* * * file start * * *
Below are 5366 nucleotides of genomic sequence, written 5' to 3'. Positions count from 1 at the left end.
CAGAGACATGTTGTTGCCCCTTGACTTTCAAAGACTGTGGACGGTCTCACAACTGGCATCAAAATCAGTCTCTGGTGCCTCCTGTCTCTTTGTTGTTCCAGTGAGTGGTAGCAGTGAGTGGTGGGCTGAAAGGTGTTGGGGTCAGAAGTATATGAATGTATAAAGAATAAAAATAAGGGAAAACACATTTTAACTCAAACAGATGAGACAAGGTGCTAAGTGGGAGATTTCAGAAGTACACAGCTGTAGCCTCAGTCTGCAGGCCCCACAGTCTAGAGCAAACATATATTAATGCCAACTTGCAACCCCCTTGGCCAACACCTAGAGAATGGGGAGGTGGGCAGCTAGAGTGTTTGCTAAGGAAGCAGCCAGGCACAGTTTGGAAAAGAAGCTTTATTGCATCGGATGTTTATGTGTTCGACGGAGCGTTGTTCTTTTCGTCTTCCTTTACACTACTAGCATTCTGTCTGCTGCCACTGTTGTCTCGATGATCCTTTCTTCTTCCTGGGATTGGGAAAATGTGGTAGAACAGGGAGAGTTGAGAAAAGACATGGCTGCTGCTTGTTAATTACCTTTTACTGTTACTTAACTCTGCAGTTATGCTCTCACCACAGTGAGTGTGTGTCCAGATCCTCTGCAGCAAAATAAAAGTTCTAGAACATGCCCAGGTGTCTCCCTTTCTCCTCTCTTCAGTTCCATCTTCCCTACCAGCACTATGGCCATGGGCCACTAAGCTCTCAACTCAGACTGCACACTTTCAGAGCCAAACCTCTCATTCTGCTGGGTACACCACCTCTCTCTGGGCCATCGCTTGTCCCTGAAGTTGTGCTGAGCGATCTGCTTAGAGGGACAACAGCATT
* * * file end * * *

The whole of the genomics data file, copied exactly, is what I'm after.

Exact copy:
Below are 5366 nucleotides of genomic sequence, written 5' to 3'. Positions count from 1 at the left end.
CAGAGACATGTTGTTGCCCCTTGACTTTCAAAGACTGTGGACGGTCTCACAACTGGCATCAAAATCAGTCTCTGGTGCCTCCTGTCTCTTTGTTGTTCCAGTGAGTGGTAGCAGTGAGTGGTGGGCTGAAAGGTGTTGGGGTCAGAAGTATATGAATGTATAAAGAATAAAAATAAGGGAAAACACATTTTAACTCAAACAGATGAGACAAGGTGCTAAGTGGGAGATTTCAGAAGTACACAGCTGTAGCCTCAGTCTGCAGGCCCCACAGTCTAGAGCAAACATATATTAATGCCAACTTGCAACCCCCTTGGCCAACACCTAGAGAATGGGGAGGTGGGCAGCTAGAGTGTTTGCTAAGGAAGCAGCCAGGCACAGTTTGGAAAAGAAGCTTTATTGCATCGGATGTTTATGTGTTCGACGGAGCGTTGTTCTTTTCGTCTTCCTTTACACTACTAGCATTCTGTCTGCTGCCACTGTTGTCTCGATGATCCTTTCTTCTTCCTGGGATTGGGAAAATGTGGTAGAACAGGGAGAGTTGAGAAAAGACATGGCTGCTGCTTGTTAATTACCTTTTACTGTTACTTAACTCTGCAGTTATGCTCTCACCACAGTGAGTGTGTGTCCAGATCCTCTGCAGCAAAATAAAAGTTCTAGAACATGCCCAGGTGTCTCCCTTTCTCCTCTCTTCAGTTCCATCTTCCCTACCAGCACTATGGCCATGGGCCACTAAGCTCTCAACTCAGACTGCACACTTTCAGAGCCAAACCTCTCATTCTGCTGGGTACACCACCTCTCTCTGGGCCATCGCTTGTCCCTGAAGTTGTGCTGAGCGATCTGCTTAGAGGGACAACAGCATT